For today’s Grammar Time, we’re going to take a look at phrasal verbs and phrasal nouns. It’s easy to mix these up when you’re writing, and it’s important to know the difference between the two and how they’re used.
First, what is a phrasal verb? According to Merriam-Webster, a phrasal verb is “a phrase that combines a verb with a preposition or adverb or both and that functions as a verb whose meaning is different from the combined meanings of the individual words.”
You likely use phrasal verbs all the time without really thinking about it. There are hundreds of examples. Here are just a few:
- back up
- break down
- cool down
- dress up
- drop out
- hand out
. . . and the list goes on and on!
So, what are phrasal nouns? Simply put, they’re phrasal verbs that are being used as nouns. Not all phrasal verbs can be used as nouns, but many of them can—in fact, all of the verbs in the previous list are frequently used as nouns.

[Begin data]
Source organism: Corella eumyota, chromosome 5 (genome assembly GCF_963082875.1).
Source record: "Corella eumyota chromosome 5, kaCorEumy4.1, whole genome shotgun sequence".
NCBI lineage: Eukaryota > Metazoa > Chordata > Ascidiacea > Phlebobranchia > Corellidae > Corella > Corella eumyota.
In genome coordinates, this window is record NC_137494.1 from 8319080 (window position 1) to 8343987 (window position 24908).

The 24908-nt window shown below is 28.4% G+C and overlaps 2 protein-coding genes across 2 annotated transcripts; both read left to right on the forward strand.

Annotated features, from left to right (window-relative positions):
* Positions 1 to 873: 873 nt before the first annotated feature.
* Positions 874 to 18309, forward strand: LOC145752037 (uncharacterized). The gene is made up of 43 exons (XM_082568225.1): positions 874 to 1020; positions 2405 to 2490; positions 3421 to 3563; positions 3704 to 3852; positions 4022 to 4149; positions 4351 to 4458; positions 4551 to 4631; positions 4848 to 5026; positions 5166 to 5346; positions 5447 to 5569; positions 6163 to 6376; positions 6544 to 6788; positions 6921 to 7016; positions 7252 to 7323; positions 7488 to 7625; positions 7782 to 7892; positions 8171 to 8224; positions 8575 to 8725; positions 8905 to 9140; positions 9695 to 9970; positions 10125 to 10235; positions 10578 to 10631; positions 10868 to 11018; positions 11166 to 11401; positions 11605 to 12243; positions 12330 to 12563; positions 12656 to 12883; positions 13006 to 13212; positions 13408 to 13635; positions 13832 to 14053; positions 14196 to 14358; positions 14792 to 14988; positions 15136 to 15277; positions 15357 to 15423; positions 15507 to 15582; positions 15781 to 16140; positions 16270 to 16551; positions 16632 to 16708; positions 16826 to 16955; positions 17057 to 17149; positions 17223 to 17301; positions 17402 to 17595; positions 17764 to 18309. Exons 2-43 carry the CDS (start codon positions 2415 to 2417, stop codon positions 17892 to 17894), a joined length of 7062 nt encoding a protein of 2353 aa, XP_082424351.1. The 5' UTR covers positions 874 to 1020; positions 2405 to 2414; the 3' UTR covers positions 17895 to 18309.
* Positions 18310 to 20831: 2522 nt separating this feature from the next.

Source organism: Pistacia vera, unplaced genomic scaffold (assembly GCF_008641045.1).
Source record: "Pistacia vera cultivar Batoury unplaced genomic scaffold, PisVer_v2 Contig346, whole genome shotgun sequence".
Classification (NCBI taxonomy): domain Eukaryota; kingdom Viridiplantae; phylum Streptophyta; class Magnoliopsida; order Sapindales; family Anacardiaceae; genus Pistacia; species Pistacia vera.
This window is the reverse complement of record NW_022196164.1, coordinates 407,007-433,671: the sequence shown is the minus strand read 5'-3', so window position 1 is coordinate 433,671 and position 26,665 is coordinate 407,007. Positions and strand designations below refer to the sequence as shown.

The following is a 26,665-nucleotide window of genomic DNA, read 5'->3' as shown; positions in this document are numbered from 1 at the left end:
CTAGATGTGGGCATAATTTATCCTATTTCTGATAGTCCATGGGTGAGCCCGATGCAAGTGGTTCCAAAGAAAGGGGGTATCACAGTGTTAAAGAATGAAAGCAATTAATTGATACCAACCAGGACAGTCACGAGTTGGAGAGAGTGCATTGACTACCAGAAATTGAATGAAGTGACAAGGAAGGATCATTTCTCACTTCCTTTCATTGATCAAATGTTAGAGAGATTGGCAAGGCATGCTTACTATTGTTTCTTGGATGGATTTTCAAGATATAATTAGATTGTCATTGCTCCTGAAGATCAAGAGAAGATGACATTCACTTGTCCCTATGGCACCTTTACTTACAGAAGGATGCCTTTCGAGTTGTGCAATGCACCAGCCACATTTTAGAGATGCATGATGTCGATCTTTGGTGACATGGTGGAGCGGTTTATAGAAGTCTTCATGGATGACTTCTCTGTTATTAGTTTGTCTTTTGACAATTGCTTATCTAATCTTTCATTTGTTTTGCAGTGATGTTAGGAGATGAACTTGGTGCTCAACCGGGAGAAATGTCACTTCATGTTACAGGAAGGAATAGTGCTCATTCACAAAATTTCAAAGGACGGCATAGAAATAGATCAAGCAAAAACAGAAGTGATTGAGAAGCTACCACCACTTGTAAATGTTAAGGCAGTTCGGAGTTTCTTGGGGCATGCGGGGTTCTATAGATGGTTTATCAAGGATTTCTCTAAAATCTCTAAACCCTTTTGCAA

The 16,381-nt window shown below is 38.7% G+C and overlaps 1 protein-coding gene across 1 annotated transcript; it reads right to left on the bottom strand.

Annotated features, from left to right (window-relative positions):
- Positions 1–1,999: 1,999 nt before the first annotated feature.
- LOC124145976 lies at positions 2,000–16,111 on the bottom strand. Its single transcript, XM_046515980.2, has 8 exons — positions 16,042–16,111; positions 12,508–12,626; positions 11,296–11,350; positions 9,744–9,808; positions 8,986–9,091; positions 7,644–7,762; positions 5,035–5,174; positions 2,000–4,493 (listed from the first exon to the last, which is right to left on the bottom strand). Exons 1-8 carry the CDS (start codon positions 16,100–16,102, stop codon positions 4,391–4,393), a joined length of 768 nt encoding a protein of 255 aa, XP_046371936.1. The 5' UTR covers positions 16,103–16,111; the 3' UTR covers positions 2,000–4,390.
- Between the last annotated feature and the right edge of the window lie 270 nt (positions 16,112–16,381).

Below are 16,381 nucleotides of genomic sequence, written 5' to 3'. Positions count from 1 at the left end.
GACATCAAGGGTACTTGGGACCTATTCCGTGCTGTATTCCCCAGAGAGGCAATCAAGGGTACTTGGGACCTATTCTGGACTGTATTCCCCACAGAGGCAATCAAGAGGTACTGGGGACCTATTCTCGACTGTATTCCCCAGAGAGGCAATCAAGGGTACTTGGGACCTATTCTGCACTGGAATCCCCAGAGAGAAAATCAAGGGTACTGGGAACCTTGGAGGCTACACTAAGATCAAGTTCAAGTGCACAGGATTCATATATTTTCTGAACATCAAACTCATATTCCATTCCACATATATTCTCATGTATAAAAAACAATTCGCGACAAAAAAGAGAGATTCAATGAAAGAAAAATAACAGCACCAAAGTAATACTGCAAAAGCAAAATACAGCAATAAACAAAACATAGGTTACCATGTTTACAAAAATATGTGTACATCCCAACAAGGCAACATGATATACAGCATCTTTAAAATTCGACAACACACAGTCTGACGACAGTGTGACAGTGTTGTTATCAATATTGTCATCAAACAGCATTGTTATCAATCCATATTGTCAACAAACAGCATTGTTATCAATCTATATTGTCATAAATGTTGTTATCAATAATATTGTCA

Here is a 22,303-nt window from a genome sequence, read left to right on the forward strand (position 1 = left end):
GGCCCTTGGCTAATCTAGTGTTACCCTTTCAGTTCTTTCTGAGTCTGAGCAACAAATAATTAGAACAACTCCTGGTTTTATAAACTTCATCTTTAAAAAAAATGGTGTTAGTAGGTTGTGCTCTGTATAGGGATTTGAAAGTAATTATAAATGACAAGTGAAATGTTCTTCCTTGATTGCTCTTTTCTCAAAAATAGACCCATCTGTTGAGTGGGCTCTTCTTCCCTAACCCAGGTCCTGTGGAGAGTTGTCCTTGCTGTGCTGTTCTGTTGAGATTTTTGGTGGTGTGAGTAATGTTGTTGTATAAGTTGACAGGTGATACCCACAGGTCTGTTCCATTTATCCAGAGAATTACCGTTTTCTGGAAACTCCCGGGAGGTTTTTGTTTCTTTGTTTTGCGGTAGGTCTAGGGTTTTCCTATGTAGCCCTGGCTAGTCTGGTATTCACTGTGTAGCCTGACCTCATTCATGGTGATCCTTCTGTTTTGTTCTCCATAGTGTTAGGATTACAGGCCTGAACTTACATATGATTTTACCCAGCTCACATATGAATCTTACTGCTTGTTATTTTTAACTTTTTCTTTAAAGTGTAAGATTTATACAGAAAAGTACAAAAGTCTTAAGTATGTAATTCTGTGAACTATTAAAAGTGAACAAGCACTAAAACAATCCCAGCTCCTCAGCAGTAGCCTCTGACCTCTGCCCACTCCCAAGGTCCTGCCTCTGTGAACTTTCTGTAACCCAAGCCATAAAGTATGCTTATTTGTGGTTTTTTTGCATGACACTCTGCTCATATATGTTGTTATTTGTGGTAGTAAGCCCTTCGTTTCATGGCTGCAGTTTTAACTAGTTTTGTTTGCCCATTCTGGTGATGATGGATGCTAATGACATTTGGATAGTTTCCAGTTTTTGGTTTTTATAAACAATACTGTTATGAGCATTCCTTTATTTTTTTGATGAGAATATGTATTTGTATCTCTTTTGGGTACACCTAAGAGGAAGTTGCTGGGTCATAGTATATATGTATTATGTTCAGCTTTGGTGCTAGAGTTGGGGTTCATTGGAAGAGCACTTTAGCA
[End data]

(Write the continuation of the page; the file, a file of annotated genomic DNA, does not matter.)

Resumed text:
The big difference between phrasal nouns and phrasal verbs is spelling. Phrasal verbs are always two words:
- He backed up the hard drive.
- The car broke down.
- I need to cool down after exercising.
- The girls like to dress up.
- She dropped out of the class.
- The teacher hands out the tests.
Phrasal nouns are a bit trickier. Usually, they’re combined into one word:
- He keeps a backup, just in case.
- She had a breakdown because she was so stressed.
- The high school dropout just got his GED.
However, some phrasal nouns are hyphenated instead:
- The children played dress-up.
- Where is the drop-off location?
If you’re unsure whether a phrasal noun should be combined into one word or hyphenated, check the dictionary or do a quick Google search.
Hopefully this helps you the next time you’re wondering how to spell a phrasal verb or noun! Until next time!